dillard chandlerAnyway, you people who are truly folked up already know what’s coming.  It’s old news to you, but I’m not sure how well our younger folks know this yet.  Dillard Chandler was born, lived, and died in… wait for it…  Madison County, North Carolina.  When Cecil Sharp came through during World War I to find British ballads in Appalachia, many of the folks singing for him were Chandler’s immediate family.  He learned “Rain and Snow” in the mountains where it was born.

If you check out the liner notes written by John Cohen to the compilation album that includes this track, you’ll find the answer that’s the end of our line.  “Rain and Snow” was a ballad written about a murder that actually happened in Madison County, probably in the 1870’s.  Cohen quotes Berzilla Wallin (who lovingly taught Sheila Kay Adams many of the old ballads) on its source.

“Well, I learned it from an old lady which says she was at the hanging of – which was supposed to be the hanging, but they didn’t hang him.  They give him 99 long years for the killing of his wife…  I heard the song from her in 1911.  She was in her 50’s at that time.  It did happen in her girlhood… when she was a young girl…  She lived right here around in Madison County.  It happened here between Marshall and Burnsville; that’s where they did their hanging at that time – at Burnsville, North Carolina.  That’s all I know, except they didn’t hang the man.”

A true story then.  But, like me, you probably figured that all along.  It’s just too real and awful to be otherwise.

Coda

So, we can ask as we always do why someone might turn the story of a true, gruesome murder into a ballad like this.  If you’re a regular reader of this blog, you know that such a question leads to several different places.

In my second post later this week, I will spend most of my time looking at contemporary recordings of this ballad, and in doing so will contrast those that are in men’s and women’s voices.  I don’t know that I’ll have a solid answer for you as to why women love to sing this ballad and do it so well, but I think I’ve got an idea.  I think it has something to do with why this song was written in the first place.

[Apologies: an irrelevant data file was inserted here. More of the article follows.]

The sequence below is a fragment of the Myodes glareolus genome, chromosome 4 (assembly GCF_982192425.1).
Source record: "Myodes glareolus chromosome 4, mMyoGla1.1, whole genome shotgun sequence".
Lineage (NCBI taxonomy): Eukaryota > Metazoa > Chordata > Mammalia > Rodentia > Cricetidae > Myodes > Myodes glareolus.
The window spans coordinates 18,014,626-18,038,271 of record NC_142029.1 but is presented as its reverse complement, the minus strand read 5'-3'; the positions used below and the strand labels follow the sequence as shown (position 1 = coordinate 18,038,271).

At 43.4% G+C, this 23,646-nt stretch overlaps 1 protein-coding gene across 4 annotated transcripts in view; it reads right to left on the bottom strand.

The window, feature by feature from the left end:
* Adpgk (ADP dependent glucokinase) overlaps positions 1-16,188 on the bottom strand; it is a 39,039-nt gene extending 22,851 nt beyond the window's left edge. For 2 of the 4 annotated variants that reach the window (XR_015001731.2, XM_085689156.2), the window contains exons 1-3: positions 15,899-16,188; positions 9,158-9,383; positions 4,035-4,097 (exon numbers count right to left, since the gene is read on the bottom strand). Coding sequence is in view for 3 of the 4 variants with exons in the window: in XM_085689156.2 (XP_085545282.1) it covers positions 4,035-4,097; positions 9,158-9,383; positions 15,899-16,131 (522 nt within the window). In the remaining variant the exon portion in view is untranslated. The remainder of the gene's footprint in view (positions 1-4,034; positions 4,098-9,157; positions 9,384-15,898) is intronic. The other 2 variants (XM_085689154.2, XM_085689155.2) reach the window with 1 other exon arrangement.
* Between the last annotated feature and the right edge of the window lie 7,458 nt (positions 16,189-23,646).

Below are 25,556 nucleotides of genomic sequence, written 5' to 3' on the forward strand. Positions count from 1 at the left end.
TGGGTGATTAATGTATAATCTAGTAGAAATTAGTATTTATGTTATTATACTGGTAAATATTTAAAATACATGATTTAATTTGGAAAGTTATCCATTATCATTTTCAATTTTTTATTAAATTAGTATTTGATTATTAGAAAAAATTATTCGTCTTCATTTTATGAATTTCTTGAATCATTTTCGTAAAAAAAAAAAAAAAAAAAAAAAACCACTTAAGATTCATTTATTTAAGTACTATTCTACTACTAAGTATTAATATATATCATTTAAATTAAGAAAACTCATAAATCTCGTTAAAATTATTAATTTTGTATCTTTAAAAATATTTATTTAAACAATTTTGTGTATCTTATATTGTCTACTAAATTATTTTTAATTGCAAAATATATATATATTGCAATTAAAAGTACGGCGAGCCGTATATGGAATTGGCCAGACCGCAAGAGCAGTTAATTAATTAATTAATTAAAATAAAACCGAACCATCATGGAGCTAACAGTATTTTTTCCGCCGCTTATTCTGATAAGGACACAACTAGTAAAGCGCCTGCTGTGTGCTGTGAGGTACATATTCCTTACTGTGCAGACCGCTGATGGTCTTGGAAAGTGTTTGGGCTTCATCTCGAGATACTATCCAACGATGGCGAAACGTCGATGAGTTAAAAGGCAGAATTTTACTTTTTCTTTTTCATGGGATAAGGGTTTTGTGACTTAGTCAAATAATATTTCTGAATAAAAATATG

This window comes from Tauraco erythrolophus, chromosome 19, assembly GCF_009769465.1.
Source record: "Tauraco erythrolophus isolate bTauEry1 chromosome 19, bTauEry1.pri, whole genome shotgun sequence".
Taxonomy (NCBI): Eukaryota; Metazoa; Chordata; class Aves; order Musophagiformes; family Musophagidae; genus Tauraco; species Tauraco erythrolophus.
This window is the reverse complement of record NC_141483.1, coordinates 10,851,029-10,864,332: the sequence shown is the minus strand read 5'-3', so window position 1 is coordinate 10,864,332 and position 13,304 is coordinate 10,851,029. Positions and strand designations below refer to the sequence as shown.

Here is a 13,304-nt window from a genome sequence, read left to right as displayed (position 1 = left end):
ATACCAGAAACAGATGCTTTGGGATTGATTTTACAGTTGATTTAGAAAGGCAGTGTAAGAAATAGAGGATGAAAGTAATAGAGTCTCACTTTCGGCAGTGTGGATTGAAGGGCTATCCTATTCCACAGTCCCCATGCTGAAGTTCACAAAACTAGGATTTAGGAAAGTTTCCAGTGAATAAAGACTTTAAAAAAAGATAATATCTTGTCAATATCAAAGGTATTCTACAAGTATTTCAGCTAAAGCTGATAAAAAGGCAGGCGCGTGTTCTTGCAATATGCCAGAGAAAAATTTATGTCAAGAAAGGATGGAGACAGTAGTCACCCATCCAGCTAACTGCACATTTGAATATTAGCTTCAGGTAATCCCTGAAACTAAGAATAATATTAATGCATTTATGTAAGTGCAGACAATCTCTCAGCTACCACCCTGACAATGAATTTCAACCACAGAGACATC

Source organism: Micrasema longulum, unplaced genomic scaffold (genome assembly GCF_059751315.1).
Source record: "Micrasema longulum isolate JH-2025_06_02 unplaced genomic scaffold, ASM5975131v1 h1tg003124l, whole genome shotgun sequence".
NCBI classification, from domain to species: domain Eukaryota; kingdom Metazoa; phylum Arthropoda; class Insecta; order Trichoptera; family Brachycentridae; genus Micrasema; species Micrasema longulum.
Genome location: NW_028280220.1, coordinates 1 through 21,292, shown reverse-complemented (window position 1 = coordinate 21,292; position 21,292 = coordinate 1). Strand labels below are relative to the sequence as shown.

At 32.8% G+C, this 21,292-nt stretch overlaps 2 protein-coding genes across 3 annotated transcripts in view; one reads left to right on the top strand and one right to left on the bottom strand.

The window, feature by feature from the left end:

Thanks for sticking with me this long, and I hope you join me later this week if you’re up for it.

Comments

Cold Rain and Snow – Introduction — 6 Comments

  1. Some readers of this blog may be interested to know that it’s sort of because of me that the Dead do this song. In the early 1960’s, I played a lot with Jerry Garcia, old-time music and bluegrass. In 1963, I did a road-trip pilgrimage through the South to meet some of the older old-time musicians before they died. One of the people I visited with was Obray Ramsey, who taught me how to play his version of Cold Rain and Snow on the banjo. When I got back to the Bay Area, I taught the song and the banjo part to Jerry. In our conversations over the years, Jerry always agreed that he learned the song from me.

    • Ken, thanks for reading this and for adding that depth to the story! It’s an interesting twist, in that it means the initial transmission of the ballad to the West Coast was in the old way thanks to your road trip and musician’s ear. It’s a cool detail, knowing that this link in that chain is a picker/singer, not a record player! One foot in the old world and one in the new, I suppose. I don’t suppose Mr. Ramsey gave you any insight into the deep history of the song that you might remember? (A long time ago to remember even if he did pass it on, but hey, I gotta ask!)

    • Patrick, Obray said he learned it from someone who sang it unaccompanied (no instrument), and he added the banjo part which he made up himself. This is interesting to me, because you can kind of trace the song with it’s present chords from Obray to me to Jerry to most of the people who play it now. This assumes Obray was accurate in his statement. He was very proud of his banjo part, and there’s no way to know if he really made it up completely by himself. Having chords in the song determines its feel, and also constrains the melody more than singing it unaccompanied would.

  2. I just wandered over here from a google search after hearing the Obray Ramsey version of the song for the first time. I was surprised to hear the murder in the lyrics, since they aren’t in the familiar Grateful Dead versions.

    Has anybody gone through the court records and found out who the murderer and victim were?

    • Hey, thanks for wandering over! To my knowledge no one has done so. If they have, I haven’t seen the results online. It’s certainly do-able, as we saw such information in our studies of both “Omie Wise” and “Tom Dooley”.

  3. Great post, Pat! Thanks for clearing out the clutter and finding that some of these old songs aren’t necessarily as old as some would make them out to be. I’m not surprised that Pentangle and Cecil Sharp both turn out to be red herrings of a sort. We’ve seen that Pentangle likes to pick up American balladry and bring it back to a British audience (with the world music inflection that you note). They performed “Omie Wise” and opted for the American “House Carpenter” variant of Child 243.

    As for Sharp, “Swannanoa Tunnel” also wound up in the same book, and could also only be attributed to very diffuse and indirect English sources (a fragment of a tune, or something like that).